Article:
Losing your job in a layoff does not automatically qualify you for Social Security disability (SSD) benefits. SSD is not an unemployment program. You need to have a physical or mental condition that makes it impossible for you to work for a minimum of 12 months. Thus, if you lose your job and can’t find work due to a physical or mental condition that impacts your ability to work, you can file an SSD claim. A disability attorney with years of experience in this type of benefits claim can help you prepare all the necessary paperwork and file your claim for you.
How Unemployment can Impact Your Eligibility for SSD Benefits
Your SSD claim can only be approved if the SSA considers you fully disabled. Thus, if you are still able to work to earn significant gainful income following your job loss, you cannot receive disability benefits. When determining your eligibility, the SSA will consider the aspect of working. Your ability to work will impact the type of benefit you may qualify for like Social Security Disability Insurance or SSI or Supplemental Security Income (SSI). Also, it can impact your disability qualification. For example, to get SSDI benefits every month, you should have been employed long enough to earn enough work credits and paid sufficient taxes to the SSA.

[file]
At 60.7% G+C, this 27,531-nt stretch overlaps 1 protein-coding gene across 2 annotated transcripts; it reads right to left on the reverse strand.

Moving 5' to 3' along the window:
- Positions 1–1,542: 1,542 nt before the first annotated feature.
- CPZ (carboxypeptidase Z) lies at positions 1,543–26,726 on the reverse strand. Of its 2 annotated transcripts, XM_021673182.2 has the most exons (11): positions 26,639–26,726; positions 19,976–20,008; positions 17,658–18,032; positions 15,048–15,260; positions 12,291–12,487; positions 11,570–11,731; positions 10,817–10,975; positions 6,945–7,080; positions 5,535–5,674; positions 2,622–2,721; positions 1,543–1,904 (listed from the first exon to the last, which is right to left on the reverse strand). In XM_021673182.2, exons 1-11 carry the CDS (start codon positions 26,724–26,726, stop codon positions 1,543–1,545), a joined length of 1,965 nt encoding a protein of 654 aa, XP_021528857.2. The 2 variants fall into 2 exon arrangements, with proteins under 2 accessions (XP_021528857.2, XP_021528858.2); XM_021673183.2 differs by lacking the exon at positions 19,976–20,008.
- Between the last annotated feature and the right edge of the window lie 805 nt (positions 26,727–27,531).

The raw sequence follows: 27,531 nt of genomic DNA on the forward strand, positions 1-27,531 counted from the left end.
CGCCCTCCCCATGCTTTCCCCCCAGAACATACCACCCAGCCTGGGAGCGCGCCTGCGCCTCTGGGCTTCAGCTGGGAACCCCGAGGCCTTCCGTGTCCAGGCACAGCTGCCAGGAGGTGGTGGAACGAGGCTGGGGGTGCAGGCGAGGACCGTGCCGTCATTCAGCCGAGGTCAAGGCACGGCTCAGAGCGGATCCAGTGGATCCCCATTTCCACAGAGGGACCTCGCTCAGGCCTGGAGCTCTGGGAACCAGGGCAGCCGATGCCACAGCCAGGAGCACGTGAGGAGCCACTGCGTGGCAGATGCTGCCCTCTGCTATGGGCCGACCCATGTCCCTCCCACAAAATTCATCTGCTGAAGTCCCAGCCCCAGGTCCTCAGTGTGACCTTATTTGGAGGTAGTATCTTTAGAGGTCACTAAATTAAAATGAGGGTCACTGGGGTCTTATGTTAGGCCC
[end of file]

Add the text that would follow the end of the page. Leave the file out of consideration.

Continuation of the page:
Eligibility of Disabled Workers Who Were Given Special Considerations at Work for Benefits
In some instances, claimants may have been in the same company for years and got laid off. Usually, as the employer knows the worker’s health problem, they give the worker special considerations to continue to work such as longer breaks, more time off, and less work. Unfortunately, the worker may not get the same special considerations from a new employer. The worker may file for SSD benefits but they may marginally qualify for benefits. The SSA may think they can still do some work despite their serious condition.
Getting disability benefits in such situations is more difficult; however, it is not impossible. Having legal representation can make a difference in the case. A disability attorney can help a claimant collect the evidence and documentation that can support how their mental or physical condition affects their home and work life. The best attorney to hire is one who has experience handling different SSD claims and is ready to guide a disabled worker throughout the entire claim process. And should the application gets denied, the lawyer is prepared to file an appeal for their client.